Nessel, FBI warn of fraudulent QR code hijacking

FCC now requires phone carriers to block scam text messages
Posted at 2:35 PM, Jul 12, 2023

LANSING, Mich. — Michigan Attorney General Dana Nessel extends the Federal Bureau of Investigation’s (FBI) alert on QR code hijacking.

We’re told criminals are sticking malicious QR codes on top of legitimate ones. The fake codes take users to phishing sites that may steal one's personal information.

“QR codes are widely used in so many different ways that it’s not surprising bad actors would develop the means to use them to scam us,” says Nessel. “This is another area where we need to protect our personal and financial information by practicing caution when using these convenient codes.”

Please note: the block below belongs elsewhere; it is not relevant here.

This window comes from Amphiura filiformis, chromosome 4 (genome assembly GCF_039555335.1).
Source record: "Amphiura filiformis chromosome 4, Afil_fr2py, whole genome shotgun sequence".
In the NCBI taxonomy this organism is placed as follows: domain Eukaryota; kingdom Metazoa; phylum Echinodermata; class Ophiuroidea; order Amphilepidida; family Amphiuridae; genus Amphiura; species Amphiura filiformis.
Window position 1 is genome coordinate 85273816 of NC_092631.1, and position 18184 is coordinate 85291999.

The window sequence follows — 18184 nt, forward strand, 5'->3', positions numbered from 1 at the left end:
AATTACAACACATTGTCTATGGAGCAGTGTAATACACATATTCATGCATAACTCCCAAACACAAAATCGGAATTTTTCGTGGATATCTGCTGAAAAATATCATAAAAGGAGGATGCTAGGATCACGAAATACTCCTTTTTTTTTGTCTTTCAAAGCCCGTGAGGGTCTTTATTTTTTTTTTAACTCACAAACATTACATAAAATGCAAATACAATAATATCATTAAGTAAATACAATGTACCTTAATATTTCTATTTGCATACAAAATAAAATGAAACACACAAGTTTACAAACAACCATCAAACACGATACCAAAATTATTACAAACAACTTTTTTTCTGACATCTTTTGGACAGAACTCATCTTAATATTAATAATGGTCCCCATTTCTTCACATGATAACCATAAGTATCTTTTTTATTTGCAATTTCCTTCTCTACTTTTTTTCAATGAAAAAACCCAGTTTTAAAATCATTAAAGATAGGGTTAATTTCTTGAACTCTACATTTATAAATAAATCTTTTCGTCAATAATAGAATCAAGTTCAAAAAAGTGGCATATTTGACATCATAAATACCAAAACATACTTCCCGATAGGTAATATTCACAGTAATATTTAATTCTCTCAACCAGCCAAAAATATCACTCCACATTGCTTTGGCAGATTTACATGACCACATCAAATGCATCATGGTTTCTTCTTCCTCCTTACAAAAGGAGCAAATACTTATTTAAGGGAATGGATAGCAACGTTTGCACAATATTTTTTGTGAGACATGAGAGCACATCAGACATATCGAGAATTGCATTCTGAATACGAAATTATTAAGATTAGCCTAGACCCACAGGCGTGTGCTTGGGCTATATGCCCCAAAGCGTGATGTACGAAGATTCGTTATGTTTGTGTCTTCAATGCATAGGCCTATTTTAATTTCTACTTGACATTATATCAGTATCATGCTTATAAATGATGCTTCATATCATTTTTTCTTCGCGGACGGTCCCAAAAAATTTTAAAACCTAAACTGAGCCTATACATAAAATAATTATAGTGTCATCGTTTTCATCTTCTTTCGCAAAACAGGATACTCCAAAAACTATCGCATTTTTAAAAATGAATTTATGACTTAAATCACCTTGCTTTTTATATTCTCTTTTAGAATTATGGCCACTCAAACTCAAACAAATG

The state explains the codes aren’t dangerous by themselves, but they might:

  • Lead to websites that steal personal information when entered.
  • Download malware, ransomware and trojan viruses to your device.
  • Open your financial apps, email accounts and social media pages to send messages to loved ones.
  • Be present in phishing emails; security software cannot detect fraudulent QR codes like they can with links and attachments.

Those who may have been victimized by fraudulent QR codes are instructed to file a report with the nearest FBI field office, the FBI’s Internet Crime Complaint Center, and the attorney general’s office.

Visit the state of Michigan’s website for more information.

READ MORE: BBB warns of retail scams targeting people in West Michigan

Follow FOX 17: Facebook - Twitter - Instagram - YouTube